A holistic view of the spatial-temporal heterogeneity of the various immune cells responding to heart injury will allow us to link (epi)genomic diversity to changes in cellular function. Options to selectively modulate immune cell activity have increased dramatically over the past few years. Just a few examples include CRISPR-Cas9 genome editing, pharmacological targeting and nanoparticle delivery of therapeutic cargo; including the latest developments on lipid nanoparticles loaded with mRNA technology further developed and validated during the COVID-19 pandemic (Hou et al., 2021). All these technologies will undoubtedly contribute to better define the functional diversity of specific immune subsets in the injured heart.
The immune response to cardiac injury is multifaceted. A deeper understanding of how and when immune cell types orchestrate inflammatory and reparative pathways following cardiac injury will lead to effective therapeutic strategies that promote tissue regeneration and improve recovery in post-MI patients. Thus far, studies focusing on macrophages have dominated the landscape. This is understandable given their evolving plasticity in terms of diverse subtypes and function, as well as the fact they are the dominant immune cells in terms of sheer numbers that present following MI. That said, other cell types are very important and have profound effects on both repair and regeneration, as described above. Neutrophils fall into this category, as initial responders within the innate immune spectrum. The role of adaptive immunity is only just being explored in terms of effects on acute injury, chronic disease progression and the development of heart failure. As such, DCs, T cells and B cells require further study to provide basic insight into how these various immune cells interact both with one another and with non-immune cardiovascular cells. A deeper understanding of innate and adaptive immune cell interactions, across both acute and chronic stages of injury, may provide potential therapeutic targets to modify outcome post-MI.
To date, many of the immune modifying therapies have tested immunosuppressive drugs that bluntly inhibit inflammation (D'Amario et al., 2021; Deftereos et al., 2014; Huang and Frangogiannis, 2018; Schmidt et al., 2016; Verma et al., 2015). This approach presents challenges because an initial pro-inflammatory response is essential for the clean-up operation in the heart after ischemic cell death and feeds forward to effective cardiac repair. In addition, many of the immune functions that are harmful to the heart are necessary for host defense, leaving immune-suppressed patients highly vulnerable to infections and viral attack (Huang and Frangogiannis, 2018). Most of the clinical trials to date have led to disappointing outcomes in terms of enhancing cardiac repair after injury, with some even having a negative impact. For example, targeted disruption of the complement cascade (Armstrong and Granger, 2007), TNFα blockade (Mann et al., 2004) and delivery of CXCL12 (Chung et al., 2015) have not yielded cardiac functional improvements, whereas administration of corticosteroids (Huang and Frangogiannis, 2018; Schmidt et al., 2016) and colchicine (D'Amario et al., 2021; Deftereos et al., 2014; Verma et al., 2015) increase incidence of cardiac rupture. The challenge is to selectively modulate the immune system in a way that specifically targets components of the response to reduce excessive inflammation and favor reparative functions. Although transcriptional and proteomic profiling of single cells has enabled reconstruction of stable cellular identities, transitions between cellular states in highly dynamic scenarios have been much harder to characterize. 4D live imaging has highly complemented these technologies, providing behavioral landscapes during acute inflammatory responses, which are characterized by continuous changes in the motility and morphology of individual cells as they adapt to ever-changing local cues (Crainiciuc et al., 2022; Kaveh et al., 2020; Taylor et al., 2019). Recent efforts on targeting immunomodulators include inhibition of the coagulation cascade (Gadi et al., 2021) and IL4 delivery (Han et al., 2018), which shift the balance of macrophage response towards a reparative phenotype by reducing harmful inflammation and have delivered more beneficial outcomes in acute MI patients. Blocking specific cytokines, such as IL1β, via monoclonal antibody targeting (Canakinumab; CANTOS trial) (Abbate et al., 2010; Everett et al., 2019) reduces post-MI heart failure and delivers beneficial effects in atherosclerotic disease (Ridker et al., 2017). These promising results reinforce the idea that dampening the inflammatory response via targeted immune modulators may significantly enhance the treatment of cardiovascular disease. Looking ahead, advances in chimeric antigen receptors engineered into cytotoxic T cells (CAR T cells) offer exciting opportunities to improve cardiac repair. Taking advantage of the distinctive cell surface markers expressed by activated cardiac fibroblasts (Kaur et al., 2016), which are sufficiently different from the ones presented by quiescent fibroblasts, CAR T cells have been specifically designed to target active fibroblasts and reduce cardiac fibrosis in the mouse heart (Aghajanian et al., 2019; Rurik et al., 2022). Given how successfully CAR T cells have been adapted to successfully treat many blood-associated cancers (Feins et al., 2019), these results provide a robust proof-of-concept for the future use of engineered T cells to reduce cardiac fibrosis in post-MI patients.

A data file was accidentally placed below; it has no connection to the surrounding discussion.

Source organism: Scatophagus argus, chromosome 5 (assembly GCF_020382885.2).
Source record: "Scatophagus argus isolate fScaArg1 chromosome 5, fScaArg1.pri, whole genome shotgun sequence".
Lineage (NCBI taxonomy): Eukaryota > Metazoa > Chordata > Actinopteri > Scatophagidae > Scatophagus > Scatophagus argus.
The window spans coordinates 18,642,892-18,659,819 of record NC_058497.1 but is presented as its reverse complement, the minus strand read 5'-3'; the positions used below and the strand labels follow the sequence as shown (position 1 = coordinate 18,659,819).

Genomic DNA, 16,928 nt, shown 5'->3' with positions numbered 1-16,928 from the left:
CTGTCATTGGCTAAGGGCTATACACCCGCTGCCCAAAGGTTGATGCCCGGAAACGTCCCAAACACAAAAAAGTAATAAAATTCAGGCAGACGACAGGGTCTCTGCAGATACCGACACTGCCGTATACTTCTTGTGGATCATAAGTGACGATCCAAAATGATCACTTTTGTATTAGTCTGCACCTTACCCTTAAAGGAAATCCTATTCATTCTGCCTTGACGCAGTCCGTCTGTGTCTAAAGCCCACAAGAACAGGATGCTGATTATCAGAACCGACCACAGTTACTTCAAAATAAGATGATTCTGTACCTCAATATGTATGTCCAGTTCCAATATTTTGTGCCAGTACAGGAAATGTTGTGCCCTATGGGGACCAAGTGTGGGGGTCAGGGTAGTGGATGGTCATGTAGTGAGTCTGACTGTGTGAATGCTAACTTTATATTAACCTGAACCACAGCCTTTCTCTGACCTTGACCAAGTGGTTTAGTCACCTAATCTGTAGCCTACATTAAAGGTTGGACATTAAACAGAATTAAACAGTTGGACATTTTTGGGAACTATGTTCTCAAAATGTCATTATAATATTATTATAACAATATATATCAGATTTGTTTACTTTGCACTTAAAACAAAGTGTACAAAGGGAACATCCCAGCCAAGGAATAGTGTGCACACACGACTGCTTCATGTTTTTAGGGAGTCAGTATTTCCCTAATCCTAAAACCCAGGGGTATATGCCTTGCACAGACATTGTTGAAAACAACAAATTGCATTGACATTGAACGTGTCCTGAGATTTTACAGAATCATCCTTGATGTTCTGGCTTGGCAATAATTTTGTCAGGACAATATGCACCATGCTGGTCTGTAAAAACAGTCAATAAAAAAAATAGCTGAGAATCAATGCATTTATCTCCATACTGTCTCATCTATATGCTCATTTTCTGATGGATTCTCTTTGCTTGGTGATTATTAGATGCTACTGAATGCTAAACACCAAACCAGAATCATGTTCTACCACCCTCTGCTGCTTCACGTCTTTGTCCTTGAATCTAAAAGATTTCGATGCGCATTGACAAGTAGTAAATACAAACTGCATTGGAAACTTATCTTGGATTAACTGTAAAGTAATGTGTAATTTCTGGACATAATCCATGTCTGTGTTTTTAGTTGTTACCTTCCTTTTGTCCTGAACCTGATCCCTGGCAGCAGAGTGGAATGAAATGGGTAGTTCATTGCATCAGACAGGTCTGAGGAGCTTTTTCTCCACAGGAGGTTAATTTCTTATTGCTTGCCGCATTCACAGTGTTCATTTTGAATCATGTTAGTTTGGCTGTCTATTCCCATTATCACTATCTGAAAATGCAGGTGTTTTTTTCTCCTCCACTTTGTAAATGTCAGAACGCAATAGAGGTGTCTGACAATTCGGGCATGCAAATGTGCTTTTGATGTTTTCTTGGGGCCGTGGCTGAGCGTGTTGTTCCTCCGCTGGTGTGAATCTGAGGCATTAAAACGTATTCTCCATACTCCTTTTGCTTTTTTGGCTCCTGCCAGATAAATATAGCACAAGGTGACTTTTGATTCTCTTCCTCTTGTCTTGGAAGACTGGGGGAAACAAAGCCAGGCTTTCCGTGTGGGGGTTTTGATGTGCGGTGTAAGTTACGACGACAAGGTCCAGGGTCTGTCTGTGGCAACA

We thank the critical comments provided by three anonymous reviewers.
This work was funded by the British Heart Foundation (BHF CH/11/1/28798). Open access funding provided by University of Oxford. Deposited in PMC for immediate release.
P.R.R. is cofounder of and equity holder in OxStem Cardio. F.C.S. declares no competing or financial interests.